An error at a Colorado prison led to the early release of a white supremacist who is now suspected of killing Colorado’s prison chief.
According to ABC, Evan Spencer Ebel, 28, was released from prison on Jan. 28, four years ahead of his intended sentence due to a clerical error. Prison officials mistakenly believed that his two sentences were to be served at the same time rather than consecutively. As a result, Ebel walked free years early.
Just weeks later, Ebel was killed in a shootout with Texas police after a high-speed chase on March 21. Two days earlier, Tom Clements, executive director of the Colorado Department of Corrections, was killed with Ebel as the main suspect. Pizza delivery man Nathan Leon is also suspected to have been killed by Ebel.
In 2008, Ebel, a member of the white supremacist gang 211 Crew, agreed to a plea deal after he assaulted a prison guard at Freemont Correctional Facility. As a part of the deal, he was set to spend four more years in jail after the completion of an eight-year sentence for carjacking. After his 2005 sentence was completed, prison officials mistakenly let him go on parole.
"The judge announced a sentence of four years in the Department of Corrections but did not state it was consecutive because it was already required by the terms of the plea agreement," Walter Blair, the judicial district administrator for Colorado's 11th Judicial District, and Chief Judge Charles Barton said in a written apology.
"Because the judge did not expressly state that the sentence was consecutive, the court judicial assistant did not include that term in the mittimus, the sentence order that went to the Department of Corrections," Blair wrote. "The court regrets this oversight and extends condolences to the families of Mr. Nathan Leon and Mr. Tom Clements."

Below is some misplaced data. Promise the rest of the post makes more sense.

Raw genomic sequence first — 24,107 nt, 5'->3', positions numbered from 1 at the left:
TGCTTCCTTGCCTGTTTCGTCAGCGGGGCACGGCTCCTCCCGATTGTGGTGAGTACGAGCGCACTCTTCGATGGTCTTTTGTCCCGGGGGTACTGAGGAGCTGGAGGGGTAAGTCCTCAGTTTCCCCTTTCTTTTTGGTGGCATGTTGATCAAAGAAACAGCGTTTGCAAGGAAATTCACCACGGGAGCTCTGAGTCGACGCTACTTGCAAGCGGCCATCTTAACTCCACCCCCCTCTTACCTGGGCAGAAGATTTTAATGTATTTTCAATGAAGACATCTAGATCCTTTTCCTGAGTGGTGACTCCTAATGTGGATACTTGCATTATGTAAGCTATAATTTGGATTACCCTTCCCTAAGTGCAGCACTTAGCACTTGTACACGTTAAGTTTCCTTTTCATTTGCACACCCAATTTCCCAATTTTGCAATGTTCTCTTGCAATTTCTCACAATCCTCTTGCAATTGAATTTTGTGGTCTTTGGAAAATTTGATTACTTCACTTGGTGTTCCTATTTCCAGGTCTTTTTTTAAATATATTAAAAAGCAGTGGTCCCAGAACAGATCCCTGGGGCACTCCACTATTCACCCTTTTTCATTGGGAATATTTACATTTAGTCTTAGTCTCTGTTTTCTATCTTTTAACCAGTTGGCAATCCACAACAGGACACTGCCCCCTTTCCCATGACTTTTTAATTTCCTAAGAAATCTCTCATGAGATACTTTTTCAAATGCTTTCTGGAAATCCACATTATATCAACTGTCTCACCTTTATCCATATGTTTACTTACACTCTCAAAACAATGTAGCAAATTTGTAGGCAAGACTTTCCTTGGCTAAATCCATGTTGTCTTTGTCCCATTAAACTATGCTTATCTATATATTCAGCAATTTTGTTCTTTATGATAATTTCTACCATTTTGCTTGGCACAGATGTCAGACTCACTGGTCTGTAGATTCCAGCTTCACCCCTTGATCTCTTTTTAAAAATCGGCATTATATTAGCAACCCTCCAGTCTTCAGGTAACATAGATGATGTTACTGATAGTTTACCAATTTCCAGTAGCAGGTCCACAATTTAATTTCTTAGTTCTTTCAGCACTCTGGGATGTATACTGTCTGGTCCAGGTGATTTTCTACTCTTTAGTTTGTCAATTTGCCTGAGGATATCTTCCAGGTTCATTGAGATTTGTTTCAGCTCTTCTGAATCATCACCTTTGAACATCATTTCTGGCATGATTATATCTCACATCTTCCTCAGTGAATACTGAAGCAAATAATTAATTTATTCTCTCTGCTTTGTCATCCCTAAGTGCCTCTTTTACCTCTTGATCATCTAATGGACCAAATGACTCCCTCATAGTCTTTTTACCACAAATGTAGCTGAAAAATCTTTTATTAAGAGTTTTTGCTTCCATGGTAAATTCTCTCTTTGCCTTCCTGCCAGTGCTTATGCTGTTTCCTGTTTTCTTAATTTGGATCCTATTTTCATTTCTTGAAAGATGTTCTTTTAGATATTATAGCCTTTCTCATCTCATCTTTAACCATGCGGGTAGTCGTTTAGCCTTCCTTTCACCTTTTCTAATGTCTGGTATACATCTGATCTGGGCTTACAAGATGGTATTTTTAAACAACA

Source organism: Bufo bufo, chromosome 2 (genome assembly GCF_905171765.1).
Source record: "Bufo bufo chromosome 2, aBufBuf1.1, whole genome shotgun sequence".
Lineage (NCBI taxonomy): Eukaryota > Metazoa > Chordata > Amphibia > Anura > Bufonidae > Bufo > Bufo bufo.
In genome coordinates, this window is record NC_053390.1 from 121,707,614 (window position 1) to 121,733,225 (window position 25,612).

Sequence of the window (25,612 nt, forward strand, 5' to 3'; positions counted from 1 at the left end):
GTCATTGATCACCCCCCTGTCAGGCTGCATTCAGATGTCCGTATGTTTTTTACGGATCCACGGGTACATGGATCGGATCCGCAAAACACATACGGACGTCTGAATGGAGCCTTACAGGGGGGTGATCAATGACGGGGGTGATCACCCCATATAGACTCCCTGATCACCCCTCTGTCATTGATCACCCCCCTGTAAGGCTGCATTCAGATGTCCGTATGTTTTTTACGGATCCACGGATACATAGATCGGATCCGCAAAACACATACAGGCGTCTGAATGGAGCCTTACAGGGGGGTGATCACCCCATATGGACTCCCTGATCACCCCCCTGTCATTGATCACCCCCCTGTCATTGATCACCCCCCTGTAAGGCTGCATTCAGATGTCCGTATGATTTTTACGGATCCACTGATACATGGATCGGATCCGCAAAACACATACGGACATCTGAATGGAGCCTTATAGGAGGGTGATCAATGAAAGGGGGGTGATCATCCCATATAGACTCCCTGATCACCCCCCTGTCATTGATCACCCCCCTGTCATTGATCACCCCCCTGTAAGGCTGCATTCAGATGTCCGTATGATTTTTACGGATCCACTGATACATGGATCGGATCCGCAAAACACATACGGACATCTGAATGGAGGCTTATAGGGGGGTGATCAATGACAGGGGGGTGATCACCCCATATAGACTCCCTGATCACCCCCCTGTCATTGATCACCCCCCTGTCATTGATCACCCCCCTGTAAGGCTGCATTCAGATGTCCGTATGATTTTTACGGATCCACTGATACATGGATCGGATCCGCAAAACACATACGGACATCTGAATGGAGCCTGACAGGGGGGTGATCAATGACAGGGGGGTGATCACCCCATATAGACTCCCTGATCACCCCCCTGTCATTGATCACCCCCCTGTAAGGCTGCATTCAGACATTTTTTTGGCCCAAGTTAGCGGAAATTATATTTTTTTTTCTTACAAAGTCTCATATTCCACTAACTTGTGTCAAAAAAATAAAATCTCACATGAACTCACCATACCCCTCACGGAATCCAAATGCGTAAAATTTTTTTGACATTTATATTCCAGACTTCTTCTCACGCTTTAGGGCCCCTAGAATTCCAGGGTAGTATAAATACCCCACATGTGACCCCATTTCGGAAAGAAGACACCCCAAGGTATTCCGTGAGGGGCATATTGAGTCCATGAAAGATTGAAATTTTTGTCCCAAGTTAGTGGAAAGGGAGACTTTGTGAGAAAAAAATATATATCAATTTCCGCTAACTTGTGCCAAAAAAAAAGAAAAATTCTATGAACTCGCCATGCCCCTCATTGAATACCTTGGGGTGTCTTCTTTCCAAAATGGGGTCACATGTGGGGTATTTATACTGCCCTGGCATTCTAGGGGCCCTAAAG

After Ebel was released in January, he allegedly broke into Clements’ home and shot him to death. Two days later, he fled Colorado and was involved in a high speed chase with Texas police. Ebel was engaged in a shootout with police and later died in a hospital.
Police found the same gun used to kill Clements and Leon in Ebel’s car, as well as pizza delivery equipment believed to belong to Leon.
Reuters also notes that Ebel and the 211 Crew may have been involved in “targeted” slayings of Texas lawmen, including Kaufman County prosecutor Mark Hasse and Kaufman County District Attorney Mike McLelland and his wife, Cynthia. A group with similar leanings, the Aryan Brotherhood, is also suspected.
A search warrant affidavit stated McLelllands were found dead in their home Saturday evening by friends who had tried to reach them several times during the day, CNN reported Monday night. Each of them had been shot multiple times, the affidavit states.
A law enforcement source told CNN that investigators have recovered several shell casings from a .223-caliber rifle.
Eric Brown is an IBTimes political reporter who eats far too much pizza. He is a graduate of Mercer University in Macon, Georgia, and currently resides in Brooklyn.